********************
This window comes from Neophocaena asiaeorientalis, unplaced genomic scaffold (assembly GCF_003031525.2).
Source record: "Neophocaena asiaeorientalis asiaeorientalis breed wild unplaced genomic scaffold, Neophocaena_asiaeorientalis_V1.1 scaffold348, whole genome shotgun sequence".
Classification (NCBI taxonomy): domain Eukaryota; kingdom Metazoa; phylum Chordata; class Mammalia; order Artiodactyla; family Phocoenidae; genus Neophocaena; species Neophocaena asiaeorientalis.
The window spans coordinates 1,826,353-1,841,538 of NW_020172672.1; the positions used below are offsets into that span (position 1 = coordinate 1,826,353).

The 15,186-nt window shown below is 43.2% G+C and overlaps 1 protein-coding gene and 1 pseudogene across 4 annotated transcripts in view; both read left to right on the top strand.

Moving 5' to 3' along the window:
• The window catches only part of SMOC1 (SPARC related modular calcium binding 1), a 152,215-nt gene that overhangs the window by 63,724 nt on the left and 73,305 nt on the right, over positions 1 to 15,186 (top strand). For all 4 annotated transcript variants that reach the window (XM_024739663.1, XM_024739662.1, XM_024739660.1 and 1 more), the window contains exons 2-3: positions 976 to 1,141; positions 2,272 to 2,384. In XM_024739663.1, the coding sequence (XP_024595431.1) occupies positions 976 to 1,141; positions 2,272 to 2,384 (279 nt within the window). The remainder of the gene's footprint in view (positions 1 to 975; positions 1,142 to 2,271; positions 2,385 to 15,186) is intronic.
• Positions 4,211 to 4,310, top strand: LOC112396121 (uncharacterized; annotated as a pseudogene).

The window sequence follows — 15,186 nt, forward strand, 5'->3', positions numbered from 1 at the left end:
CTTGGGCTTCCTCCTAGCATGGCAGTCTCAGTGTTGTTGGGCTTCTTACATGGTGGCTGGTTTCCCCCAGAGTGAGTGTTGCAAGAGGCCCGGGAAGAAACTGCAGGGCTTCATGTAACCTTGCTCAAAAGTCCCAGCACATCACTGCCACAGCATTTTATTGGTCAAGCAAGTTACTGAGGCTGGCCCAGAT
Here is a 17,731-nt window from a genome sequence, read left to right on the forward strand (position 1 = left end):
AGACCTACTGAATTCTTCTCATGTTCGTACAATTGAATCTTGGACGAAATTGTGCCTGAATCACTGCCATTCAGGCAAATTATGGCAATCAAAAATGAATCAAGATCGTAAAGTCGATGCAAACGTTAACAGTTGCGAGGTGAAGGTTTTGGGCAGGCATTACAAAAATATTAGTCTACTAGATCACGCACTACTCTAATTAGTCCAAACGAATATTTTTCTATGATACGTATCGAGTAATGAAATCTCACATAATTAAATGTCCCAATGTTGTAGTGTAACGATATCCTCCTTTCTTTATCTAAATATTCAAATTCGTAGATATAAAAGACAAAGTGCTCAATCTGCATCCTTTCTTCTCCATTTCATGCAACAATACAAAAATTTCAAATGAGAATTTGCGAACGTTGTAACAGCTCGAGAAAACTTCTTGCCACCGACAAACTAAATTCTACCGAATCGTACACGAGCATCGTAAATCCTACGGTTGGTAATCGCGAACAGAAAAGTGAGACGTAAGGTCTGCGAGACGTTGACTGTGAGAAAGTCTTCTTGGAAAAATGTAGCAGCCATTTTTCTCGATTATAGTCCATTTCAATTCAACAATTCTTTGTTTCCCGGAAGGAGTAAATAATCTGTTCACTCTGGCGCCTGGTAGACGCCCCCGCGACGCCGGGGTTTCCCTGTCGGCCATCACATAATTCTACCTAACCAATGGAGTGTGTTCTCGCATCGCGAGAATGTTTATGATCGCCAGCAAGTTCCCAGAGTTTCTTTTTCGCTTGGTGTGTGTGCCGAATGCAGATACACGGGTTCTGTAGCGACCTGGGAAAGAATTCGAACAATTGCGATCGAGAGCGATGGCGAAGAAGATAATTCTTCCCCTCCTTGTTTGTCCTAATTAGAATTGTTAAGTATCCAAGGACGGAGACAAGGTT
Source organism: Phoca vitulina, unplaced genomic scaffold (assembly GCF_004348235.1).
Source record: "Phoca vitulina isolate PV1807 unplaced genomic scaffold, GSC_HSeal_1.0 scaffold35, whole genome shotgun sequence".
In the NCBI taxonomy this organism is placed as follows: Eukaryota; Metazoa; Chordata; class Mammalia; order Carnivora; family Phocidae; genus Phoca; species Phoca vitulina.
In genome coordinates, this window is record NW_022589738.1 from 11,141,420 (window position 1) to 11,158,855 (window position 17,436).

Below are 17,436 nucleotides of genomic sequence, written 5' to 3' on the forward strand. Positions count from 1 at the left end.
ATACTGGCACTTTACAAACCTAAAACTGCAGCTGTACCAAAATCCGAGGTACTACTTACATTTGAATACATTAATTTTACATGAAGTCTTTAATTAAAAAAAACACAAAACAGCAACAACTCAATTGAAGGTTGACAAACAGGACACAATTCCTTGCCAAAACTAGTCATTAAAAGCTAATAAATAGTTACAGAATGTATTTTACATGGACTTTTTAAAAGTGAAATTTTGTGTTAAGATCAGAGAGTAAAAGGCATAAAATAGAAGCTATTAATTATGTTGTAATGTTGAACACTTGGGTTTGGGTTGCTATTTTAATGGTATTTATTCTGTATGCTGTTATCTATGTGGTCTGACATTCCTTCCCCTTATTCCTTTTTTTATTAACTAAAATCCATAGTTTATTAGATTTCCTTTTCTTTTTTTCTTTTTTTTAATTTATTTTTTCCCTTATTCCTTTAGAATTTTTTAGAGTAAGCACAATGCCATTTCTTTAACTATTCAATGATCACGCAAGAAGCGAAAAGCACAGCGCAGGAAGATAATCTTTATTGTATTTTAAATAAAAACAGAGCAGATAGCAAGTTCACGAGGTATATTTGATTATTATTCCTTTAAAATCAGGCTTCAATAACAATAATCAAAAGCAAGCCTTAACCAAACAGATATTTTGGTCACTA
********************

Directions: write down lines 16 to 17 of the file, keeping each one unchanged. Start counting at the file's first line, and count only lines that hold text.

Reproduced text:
In genome coordinates, this window is record NW_022589738.1 from 11,141,420 (window position 1) to 11,158,855 (window position 17,436).

Below are 17,436 nucleotides of genomic sequence, written 5' to 3' on the forward strand. Positions count from 1 at the left end.